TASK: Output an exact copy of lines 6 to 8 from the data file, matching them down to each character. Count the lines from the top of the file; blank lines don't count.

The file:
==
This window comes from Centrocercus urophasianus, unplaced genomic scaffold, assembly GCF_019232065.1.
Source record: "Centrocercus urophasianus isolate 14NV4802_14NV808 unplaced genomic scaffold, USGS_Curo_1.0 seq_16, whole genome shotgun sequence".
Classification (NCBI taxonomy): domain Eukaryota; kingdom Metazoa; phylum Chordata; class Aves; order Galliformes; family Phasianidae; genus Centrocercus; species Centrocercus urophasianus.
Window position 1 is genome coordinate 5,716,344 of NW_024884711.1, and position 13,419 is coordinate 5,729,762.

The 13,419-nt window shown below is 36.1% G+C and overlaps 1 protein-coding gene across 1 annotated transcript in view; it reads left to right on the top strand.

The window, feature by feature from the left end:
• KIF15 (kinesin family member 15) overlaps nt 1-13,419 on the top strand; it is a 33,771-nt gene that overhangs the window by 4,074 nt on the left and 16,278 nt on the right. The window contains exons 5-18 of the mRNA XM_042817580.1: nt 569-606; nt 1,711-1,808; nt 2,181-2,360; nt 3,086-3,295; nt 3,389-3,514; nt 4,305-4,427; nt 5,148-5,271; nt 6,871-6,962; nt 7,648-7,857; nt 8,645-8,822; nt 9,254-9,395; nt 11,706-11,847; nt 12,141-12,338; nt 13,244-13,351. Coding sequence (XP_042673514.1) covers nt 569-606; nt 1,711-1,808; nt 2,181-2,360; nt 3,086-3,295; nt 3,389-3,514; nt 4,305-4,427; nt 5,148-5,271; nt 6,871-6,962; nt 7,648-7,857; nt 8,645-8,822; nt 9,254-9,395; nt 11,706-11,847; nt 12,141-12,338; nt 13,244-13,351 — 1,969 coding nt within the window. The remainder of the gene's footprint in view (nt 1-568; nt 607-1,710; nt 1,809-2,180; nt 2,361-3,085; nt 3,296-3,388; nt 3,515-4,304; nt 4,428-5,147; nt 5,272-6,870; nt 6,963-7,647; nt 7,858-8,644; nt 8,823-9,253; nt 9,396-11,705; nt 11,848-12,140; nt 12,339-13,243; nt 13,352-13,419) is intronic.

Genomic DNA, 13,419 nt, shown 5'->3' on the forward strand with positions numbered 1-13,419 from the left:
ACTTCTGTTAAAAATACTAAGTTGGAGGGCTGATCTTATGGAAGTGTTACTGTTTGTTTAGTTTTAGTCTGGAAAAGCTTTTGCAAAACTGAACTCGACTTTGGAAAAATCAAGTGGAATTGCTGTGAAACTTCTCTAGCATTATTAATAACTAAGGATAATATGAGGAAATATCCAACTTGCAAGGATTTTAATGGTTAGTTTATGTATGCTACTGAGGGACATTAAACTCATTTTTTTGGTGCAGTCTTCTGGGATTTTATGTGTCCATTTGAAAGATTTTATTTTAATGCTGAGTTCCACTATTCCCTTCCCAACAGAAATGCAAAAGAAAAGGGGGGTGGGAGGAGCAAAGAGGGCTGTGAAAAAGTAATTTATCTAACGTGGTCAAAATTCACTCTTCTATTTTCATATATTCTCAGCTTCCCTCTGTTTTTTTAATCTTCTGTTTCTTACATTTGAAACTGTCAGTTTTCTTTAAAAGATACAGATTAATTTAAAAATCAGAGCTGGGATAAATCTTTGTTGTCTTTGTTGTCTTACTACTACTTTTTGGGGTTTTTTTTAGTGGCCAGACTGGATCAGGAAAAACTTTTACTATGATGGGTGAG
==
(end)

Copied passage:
The window, feature by feature from the left end:
• KIF15 (kinesin family member 15) overlaps nt 1-13,419 on the top strand; it is a 33,771-nt gene that overhangs the window by 4,074 nt on the left and 16,278 nt on the right. The window contains exons 5-18 of the mRNA XM_042817580.1: nt 569-606; nt 1,711-1,808; nt 2,181-2,360; nt 3,086-3,295; nt 3,389-3,514; nt 4,305-4,427; nt 5,148-5,271; nt 6,871-6,962; nt 7,648-7,857; nt 8,645-8,822; nt 9,254-9,395; nt 11,706-11,847; nt 12,141-12,338; nt 13,244-13,351. Coding sequence (XP_042673514.1) covers nt 569-606; nt 1,711-1,808; nt 2,181-2,360; nt 3,086-3,295; nt 3,389-3,514; nt 4,305-4,427; nt 5,148-5,271; nt 6,871-6,962; nt 7,648-7,857; nt 8,645-8,822; nt 9,254-9,395; nt 11,706-11,847; nt 12,141-12,338; nt 13,244-13,351 — 1,969 coding nt within the window. The remainder of the gene's footprint in view (nt 1-568; nt 607-1,710; nt 1,809-2,180; nt 2,361-3,085; nt 3,296-3,388; nt 3,515-4,304; nt 4,428-5,147; nt 5,272-6,870; nt 6,963-7,647; nt 7,858-8,644; nt 8,823-9,253; nt 9,396-11,705; nt 11,848-12,140; nt 12,339-13,243; nt 13,352-13,419) is intronic.

Genomic DNA, 13,419 nt, shown 5'->3' on the forward strand with positions numbered 1-13,419 from the left: